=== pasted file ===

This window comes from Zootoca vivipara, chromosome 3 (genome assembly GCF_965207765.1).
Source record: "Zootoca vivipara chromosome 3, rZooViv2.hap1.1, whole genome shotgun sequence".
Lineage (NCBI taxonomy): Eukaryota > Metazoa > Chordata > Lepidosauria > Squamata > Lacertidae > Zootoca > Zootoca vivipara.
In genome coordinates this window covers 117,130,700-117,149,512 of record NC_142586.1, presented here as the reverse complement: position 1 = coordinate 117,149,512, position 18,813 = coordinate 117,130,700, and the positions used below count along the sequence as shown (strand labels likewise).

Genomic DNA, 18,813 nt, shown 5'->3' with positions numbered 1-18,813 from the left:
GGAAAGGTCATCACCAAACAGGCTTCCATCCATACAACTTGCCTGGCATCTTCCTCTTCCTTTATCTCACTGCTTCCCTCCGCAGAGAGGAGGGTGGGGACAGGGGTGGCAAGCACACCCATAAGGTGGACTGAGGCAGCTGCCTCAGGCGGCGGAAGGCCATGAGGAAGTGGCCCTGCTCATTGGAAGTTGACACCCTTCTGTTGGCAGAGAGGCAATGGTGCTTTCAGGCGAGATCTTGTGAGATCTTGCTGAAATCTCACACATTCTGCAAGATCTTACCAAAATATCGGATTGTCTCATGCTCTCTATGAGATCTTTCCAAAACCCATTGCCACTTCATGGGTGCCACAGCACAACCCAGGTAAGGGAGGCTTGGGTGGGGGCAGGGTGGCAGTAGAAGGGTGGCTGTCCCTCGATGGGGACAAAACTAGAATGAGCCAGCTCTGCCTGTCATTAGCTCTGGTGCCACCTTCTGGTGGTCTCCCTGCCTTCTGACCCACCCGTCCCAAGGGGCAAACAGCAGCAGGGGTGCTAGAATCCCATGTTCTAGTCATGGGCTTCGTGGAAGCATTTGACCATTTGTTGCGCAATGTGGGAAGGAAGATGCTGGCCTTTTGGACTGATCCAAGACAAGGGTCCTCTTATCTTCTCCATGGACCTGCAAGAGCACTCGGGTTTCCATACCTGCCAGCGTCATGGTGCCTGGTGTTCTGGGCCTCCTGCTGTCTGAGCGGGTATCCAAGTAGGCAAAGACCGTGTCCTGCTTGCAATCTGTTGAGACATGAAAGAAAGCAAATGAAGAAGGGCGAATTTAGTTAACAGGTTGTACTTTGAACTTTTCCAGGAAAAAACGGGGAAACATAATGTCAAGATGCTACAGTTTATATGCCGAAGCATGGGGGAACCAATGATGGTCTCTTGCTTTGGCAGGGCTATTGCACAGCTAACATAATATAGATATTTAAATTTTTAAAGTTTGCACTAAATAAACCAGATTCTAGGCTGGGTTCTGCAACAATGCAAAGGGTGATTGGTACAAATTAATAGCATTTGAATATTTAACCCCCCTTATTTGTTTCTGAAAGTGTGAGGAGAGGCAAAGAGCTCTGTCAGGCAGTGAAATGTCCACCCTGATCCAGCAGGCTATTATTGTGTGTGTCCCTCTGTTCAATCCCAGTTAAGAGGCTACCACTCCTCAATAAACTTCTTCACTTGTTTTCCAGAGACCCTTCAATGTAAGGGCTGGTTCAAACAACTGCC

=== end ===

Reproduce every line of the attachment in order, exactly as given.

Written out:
This window comes from Zootoca vivipara, chromosome 3 (genome assembly GCF_965207765.1).
Source record: "Zootoca vivipara chromosome 3, rZooViv2.hap1.1, whole genome shotgun sequence".
Lineage (NCBI taxonomy): Eukaryota > Metazoa > Chordata > Lepidosauria > Squamata > Lacertidae > Zootoca > Zootoca vivipara.
In genome coordinates this window covers 117,130,700-117,149,512 of record NC_142586.1, presented here as the reverse complement: position 1 = coordinate 117,149,512, position 18,813 = coordinate 117,130,700, and the positions used below count along the sequence as shown (strand labels likewise).

Genomic DNA, 18,813 nt, shown 5'->3' with positions numbered 1-18,813 from the left:
GGAAAGGTCATCACCAAACAGGCTTCCATCCATACAACTTGCCTGGCATCTTCCTCTTCCTTTATCTCACTGCTTCCCTCCGCAGAGAGGAGGGTGGGGACAGGGGTGGCAAGCACACCCATAAGGTGGACTGAGGCAGCTGCCTCAGGCGGCGGAAGGCCATGAGGAAGTGGCCCTGCTCATTGGAAGTTGACACCCTTCTGTTGGCAGAGAGGCAATGGTGCTTTCAGGCGAGATCTTGTGAGATCTTGCTGAAATCTCACACATTCTGCAAGATCTTACCAAAATATCGGATTGTCTCATGCTCTCTATGAGATCTTTCCAAAACCCATTGCCACTTCATGGGTGCCACAGCACAACCCAGGTAAGGGAGGCTTGGGTGGGGGCAGGGTGGCAGTAGAAGGGTGGCTGTCCCTCGATGGGGACAAAACTAGAATGAGCCAGCTCTGCCTGTCATTAGCTCTGGTGCCACCTTCTGGTGGTCTCCCTGCCTTCTGACCCACCCGTCCCAAGGGGCAAACAGCAGCAGGGGTGCTAGAATCCCATGTTCTAGTCATGGGCTTCGTGGAAGCATTTGACCATTTGTTGCGCAATGTGGGAAGGAAGATGCTGGCCTTTTGGACTGATCCAAGACAAGGGTCCTCTTATCTTCTCCATGGACCTGCAAGAGCACTCGGGTTTCCATACCTGCCAGCGTCATGGTGCCTGGTGTTCTGGGCCTCCTGCTGTCTGAGCGGGTATCCAAGTAGGCAAAGACCGTGTCCTGCTTGCAATCTGTTGAGACATGAAAGAAAGCAAATGAAGAAGGGCGAATTTAGTTAACAGGTTGTACTTTGAACTTTTCCAGGAAAAAACGGGGAAACATAATGTCAAGATGCTACAGTTTATATGCCGAAGCATGGGGGAACCAATGATGGTCTCTTGCTTTGGCAGGGCTATTGCACAGCTAACATAATATAGATATTTAAATTTTTAAAGTTTGCACTAAATAAACCAGATTCTAGGCTGGGTTCTGCAACAATGCAAAGGGTGATTGGTACAAATTAATAGCATTTGAATATTTAACCCCCCTTATTTGTTTCTGAAAGTGTGAGGAGAGGCAAAGAGCTCTGTCAGGCAGTGAAATGTCCACCCTGATCCAGCAGGCTATTATTGTGTGTGTCCCTCTGTTCAATCCCAGTTAAGAGGCTACCACTCCTCAATAAACTTCTTCACTTGTTTTCCAGAGACCCTTCAATGTAAGGGCTGGTTCAAACAACTGCC